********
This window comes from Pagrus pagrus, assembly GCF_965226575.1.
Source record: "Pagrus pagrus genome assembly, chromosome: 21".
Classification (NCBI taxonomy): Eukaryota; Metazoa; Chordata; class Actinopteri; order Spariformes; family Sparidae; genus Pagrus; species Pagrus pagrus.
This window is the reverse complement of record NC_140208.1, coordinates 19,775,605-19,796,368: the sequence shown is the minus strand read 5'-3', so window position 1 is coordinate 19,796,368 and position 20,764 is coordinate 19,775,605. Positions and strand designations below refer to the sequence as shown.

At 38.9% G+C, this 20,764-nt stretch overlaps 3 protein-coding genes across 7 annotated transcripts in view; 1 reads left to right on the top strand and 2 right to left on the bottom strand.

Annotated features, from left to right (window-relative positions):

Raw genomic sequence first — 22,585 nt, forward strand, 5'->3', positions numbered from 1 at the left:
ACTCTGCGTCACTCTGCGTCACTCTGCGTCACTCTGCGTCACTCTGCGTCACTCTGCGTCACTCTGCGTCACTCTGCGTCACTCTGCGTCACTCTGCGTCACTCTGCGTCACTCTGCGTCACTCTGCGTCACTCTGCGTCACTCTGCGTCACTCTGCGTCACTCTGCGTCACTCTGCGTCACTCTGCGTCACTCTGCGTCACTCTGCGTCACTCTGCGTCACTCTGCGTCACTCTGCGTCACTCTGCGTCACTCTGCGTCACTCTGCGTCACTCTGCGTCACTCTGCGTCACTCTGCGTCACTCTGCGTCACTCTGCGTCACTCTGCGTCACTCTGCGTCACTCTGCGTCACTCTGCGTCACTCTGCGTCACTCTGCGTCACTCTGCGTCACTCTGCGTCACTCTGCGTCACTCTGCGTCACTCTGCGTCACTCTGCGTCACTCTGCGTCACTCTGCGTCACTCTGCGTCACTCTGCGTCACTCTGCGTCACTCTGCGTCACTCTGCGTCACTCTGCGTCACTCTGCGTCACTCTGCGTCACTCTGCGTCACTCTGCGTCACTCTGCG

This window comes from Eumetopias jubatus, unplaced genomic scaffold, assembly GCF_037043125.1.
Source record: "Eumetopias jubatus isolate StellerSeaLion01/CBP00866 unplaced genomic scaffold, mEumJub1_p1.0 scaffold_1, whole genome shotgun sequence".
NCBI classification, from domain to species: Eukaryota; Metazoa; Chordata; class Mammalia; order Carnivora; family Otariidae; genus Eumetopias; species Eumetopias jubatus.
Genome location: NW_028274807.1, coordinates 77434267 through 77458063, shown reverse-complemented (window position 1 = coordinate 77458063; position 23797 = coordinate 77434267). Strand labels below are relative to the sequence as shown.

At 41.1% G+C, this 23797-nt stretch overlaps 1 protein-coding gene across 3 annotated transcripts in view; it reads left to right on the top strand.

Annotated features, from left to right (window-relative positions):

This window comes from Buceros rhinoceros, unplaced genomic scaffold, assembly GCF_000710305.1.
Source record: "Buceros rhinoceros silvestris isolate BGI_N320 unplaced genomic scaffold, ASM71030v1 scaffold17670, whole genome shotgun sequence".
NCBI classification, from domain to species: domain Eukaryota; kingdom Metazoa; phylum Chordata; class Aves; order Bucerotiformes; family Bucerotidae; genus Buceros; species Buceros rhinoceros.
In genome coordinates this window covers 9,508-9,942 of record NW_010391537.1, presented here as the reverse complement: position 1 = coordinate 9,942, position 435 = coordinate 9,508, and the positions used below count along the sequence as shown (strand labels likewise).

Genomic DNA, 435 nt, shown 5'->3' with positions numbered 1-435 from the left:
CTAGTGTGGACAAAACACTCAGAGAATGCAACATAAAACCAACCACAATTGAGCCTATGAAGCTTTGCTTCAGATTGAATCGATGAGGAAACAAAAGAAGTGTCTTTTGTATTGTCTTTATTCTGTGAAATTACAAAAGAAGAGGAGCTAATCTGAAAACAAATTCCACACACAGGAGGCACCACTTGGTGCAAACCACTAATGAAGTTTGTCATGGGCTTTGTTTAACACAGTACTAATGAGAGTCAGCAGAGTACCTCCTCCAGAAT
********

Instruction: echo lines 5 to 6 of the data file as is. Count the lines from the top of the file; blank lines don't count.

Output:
At 38.9% G+C, this 20,764-nt stretch overlaps 3 protein-coding genes across 7 annotated transcripts in view; 1 reads left to right on the top strand and 2 right to left on the bottom strand.

Annotated features, from left to right (window-relative positions):